By Kevin Janni, University of Minnesota Extension Agricultural Engineer Originally printed in The LAND – as March 5/March 12, 2021 Swine & U column After a winter of snow and ice, farmers should consider where the snowmelt will go and how it could make farm operations difficult in the spring. Early snowmelt and spring rains can run across frozen ground, gather in low spots and create flooded areas. Melting snow can flood buildings, feed and bedding storage areas in low areas, which can damage feeds, bedding or equipment. It can be hard on both animals and equipment to go through flooded roads or lanes. Refreezing can convert flooded lanes into slippery ice-covered areas that can give way as equipment or animals go over them. Animal exercise lots or outdoor feeding areas can also become messy with snowmelt running across or gathering. Feedlot runoff needs to be managed properly to prevent contaminating surface waters. It is also important to prevent snowmelt from entering in-ground

Proper ventilation is key to maintaining animal health

By Diane DeWitte, UMN swine Extension educator Originally printed in The LAND – as April 16/April 23, 2021 Swine & U column Have you ever stepped into your hog building and thought it felt like a balmy beach day on vacation, only to realize that the heater and the fans were both running full blast? Comfortable, but not at all efficient or economical. Animals housed inside a building produce heat, gas and moisture. Their heat results from their metabolism and the larger they grow, the more heat they produce. Gas develops from stored manure. Moisture occurs from several sources in swine barns including: Pigs breathing (respiration) Drinking water spills Evaporation of urine and manure Swine barns need ventilation to remove the excess heat, gas and moisture that buildup in the facility. Springtime is one of the most challenging in terms of keeping the pigs warm enough at night and comfortably well-ventilated during the day. Providing ventilation in the spring No matter what their size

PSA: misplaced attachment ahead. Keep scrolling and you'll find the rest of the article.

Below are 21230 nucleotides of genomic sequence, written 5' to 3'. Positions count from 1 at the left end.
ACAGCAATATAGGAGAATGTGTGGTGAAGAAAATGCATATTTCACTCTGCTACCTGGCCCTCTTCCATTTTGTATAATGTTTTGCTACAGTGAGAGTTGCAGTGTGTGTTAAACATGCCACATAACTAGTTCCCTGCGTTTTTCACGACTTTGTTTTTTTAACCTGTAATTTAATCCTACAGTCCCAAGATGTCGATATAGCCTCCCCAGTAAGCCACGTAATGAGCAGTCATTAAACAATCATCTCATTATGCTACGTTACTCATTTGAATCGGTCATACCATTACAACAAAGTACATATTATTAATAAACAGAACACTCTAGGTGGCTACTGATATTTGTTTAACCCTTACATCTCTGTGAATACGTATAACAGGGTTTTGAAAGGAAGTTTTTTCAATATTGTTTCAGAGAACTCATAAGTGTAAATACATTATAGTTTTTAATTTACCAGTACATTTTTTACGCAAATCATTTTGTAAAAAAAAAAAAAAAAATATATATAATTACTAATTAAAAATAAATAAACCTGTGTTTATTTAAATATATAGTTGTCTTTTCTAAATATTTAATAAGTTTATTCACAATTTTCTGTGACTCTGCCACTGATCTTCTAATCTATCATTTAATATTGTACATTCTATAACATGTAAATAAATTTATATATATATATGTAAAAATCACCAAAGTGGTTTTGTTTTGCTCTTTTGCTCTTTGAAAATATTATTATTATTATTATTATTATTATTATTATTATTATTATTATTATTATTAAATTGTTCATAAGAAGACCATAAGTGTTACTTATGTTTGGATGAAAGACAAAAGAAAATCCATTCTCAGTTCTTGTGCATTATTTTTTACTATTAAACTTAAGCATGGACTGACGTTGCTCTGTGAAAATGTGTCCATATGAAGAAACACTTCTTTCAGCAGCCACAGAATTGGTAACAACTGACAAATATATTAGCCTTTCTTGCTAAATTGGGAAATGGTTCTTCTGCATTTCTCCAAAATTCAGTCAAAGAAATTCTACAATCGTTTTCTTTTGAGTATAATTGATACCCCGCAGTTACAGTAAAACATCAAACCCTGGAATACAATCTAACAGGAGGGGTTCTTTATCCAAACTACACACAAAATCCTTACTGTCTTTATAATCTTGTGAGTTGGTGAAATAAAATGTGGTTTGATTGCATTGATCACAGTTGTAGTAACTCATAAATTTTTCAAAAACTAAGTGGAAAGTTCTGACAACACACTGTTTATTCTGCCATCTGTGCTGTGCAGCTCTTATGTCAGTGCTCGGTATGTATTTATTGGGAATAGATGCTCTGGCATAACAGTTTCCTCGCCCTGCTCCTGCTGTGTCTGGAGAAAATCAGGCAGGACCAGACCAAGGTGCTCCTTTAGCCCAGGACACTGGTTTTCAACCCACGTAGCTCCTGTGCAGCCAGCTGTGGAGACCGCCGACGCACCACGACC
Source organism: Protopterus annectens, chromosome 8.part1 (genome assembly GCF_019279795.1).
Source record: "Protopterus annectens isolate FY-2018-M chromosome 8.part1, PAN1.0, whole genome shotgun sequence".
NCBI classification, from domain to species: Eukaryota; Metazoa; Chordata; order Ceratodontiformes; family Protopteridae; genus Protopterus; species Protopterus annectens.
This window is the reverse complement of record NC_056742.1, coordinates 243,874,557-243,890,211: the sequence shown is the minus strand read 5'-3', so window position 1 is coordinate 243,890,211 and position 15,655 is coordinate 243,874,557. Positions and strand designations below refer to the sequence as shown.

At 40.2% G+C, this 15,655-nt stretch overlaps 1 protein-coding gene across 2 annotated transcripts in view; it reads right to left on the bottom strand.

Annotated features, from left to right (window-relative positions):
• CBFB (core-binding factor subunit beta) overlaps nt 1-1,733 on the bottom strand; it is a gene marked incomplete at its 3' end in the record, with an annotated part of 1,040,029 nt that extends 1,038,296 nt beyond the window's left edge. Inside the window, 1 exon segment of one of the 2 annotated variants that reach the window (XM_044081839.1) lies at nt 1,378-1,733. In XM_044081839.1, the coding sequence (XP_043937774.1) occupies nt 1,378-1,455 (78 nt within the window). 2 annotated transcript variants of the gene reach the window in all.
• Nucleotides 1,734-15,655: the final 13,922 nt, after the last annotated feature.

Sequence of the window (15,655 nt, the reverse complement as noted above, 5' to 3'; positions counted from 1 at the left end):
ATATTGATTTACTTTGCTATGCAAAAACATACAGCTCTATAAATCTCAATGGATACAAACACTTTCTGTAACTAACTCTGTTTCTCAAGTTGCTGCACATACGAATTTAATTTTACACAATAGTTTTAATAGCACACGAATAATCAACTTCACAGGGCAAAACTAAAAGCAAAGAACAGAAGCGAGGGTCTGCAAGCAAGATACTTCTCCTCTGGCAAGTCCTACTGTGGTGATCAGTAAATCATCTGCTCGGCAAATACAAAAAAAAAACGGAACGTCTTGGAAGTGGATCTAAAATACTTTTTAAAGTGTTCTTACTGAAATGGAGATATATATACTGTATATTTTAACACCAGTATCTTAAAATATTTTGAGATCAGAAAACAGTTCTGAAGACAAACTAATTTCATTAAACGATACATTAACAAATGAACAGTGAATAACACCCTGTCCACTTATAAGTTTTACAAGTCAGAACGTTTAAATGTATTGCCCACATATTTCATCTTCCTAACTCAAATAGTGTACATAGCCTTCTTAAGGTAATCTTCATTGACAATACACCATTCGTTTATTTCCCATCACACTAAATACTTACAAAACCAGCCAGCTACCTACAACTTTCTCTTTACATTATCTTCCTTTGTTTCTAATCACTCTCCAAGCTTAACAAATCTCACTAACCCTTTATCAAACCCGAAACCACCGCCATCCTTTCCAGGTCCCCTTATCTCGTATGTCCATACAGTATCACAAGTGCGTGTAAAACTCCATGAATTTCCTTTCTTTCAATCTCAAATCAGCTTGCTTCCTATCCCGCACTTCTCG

Save the date for Allen D. Leman Conference